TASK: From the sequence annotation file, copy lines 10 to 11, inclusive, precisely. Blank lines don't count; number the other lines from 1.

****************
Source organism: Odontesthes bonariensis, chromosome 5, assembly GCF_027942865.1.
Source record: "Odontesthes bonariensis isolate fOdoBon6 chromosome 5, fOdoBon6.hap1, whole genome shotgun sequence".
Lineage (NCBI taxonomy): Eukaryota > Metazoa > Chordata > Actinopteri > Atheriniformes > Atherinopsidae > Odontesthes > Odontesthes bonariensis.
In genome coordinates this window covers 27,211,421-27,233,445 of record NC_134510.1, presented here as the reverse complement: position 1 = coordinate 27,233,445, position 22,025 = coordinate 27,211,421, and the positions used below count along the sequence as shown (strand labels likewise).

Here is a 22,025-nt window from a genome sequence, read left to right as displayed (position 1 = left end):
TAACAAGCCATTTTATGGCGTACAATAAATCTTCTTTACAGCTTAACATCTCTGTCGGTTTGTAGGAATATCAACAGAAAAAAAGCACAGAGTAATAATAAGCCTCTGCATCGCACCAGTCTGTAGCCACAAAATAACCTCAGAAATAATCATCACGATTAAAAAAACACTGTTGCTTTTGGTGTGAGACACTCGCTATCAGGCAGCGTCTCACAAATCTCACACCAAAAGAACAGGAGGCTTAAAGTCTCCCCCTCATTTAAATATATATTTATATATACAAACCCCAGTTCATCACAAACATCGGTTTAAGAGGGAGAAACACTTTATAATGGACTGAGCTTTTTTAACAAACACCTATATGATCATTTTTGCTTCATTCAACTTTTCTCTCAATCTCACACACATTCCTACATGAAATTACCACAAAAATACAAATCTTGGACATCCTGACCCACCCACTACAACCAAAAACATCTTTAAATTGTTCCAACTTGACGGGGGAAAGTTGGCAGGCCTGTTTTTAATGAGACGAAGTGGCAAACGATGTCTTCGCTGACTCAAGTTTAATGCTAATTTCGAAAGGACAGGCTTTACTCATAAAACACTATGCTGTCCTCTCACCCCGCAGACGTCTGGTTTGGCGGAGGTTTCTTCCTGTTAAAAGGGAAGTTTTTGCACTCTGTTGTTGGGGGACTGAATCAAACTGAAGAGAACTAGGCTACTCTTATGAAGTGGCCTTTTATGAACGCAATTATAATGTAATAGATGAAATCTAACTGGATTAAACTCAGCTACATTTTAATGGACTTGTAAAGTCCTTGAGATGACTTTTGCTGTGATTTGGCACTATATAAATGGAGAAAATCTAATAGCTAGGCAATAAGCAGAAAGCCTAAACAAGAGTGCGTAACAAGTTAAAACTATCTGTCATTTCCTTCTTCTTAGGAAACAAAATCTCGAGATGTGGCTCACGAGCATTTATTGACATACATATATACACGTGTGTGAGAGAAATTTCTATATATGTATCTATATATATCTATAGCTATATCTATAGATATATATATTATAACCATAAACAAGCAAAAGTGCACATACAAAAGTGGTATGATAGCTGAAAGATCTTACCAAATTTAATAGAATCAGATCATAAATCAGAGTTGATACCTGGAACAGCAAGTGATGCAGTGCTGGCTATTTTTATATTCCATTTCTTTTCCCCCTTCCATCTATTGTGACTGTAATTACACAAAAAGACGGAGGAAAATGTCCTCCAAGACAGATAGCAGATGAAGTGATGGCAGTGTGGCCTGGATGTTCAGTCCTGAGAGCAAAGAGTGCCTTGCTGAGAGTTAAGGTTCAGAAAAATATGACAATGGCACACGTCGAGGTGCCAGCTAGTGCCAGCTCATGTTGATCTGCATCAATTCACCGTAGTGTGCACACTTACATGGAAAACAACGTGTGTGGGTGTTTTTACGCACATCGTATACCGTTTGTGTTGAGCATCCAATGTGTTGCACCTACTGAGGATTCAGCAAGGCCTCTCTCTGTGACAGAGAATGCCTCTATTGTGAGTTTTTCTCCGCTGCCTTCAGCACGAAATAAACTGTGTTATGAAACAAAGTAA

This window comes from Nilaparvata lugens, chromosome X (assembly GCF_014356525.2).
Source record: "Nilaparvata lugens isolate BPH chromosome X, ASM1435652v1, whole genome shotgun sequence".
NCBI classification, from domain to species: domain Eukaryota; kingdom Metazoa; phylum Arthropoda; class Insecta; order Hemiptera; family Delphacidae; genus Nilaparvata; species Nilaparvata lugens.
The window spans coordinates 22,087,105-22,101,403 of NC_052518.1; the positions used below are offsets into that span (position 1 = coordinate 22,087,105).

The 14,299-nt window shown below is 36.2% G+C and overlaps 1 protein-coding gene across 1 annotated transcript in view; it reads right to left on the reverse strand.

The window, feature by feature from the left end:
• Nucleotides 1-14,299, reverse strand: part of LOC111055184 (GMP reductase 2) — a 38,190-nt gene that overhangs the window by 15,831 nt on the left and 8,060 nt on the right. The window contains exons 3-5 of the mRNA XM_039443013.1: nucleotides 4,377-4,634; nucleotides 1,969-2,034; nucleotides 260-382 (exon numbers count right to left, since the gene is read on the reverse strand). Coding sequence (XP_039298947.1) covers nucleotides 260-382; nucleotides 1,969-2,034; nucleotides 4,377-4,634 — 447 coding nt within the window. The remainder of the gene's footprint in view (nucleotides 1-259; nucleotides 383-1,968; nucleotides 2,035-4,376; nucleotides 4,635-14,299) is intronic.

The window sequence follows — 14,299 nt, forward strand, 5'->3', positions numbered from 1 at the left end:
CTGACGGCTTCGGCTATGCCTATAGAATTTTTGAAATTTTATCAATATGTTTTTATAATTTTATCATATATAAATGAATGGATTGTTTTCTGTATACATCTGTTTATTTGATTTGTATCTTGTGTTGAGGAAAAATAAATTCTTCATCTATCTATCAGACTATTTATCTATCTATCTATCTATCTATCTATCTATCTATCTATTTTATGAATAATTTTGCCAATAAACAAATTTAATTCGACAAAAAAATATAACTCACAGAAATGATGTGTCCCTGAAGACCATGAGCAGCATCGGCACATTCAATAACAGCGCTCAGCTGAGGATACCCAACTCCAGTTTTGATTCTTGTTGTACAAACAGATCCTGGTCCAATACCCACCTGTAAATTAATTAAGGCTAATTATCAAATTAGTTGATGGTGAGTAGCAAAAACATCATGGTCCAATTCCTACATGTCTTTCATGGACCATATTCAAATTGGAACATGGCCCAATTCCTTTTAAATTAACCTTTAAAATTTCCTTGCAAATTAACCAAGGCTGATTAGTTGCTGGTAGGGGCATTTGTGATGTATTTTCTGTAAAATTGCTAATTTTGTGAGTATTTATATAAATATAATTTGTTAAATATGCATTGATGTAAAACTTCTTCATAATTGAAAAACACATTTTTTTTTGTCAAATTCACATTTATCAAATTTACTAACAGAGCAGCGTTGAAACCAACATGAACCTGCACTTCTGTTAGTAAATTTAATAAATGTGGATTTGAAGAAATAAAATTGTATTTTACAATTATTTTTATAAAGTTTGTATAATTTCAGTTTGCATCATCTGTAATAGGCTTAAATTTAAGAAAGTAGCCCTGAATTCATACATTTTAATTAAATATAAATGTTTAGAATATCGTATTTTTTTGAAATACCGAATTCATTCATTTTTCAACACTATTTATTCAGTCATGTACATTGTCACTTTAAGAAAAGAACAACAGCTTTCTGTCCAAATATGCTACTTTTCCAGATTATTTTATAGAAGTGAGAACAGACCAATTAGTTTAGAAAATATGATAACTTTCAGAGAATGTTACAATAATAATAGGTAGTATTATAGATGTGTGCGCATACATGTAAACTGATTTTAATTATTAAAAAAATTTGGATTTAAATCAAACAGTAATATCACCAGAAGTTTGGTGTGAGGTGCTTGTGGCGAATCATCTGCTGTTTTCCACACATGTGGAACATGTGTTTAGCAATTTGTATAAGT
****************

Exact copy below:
The window spans coordinates 22,087,105-22,101,403 of NC_052518.1; the positions used below are offsets into that span (position 1 = coordinate 22,087,105).

The 14,299-nt window shown below is 36.2% G+C and overlaps 1 protein-coding gene across 1 annotated transcript in view; it reads right to left on the reverse strand.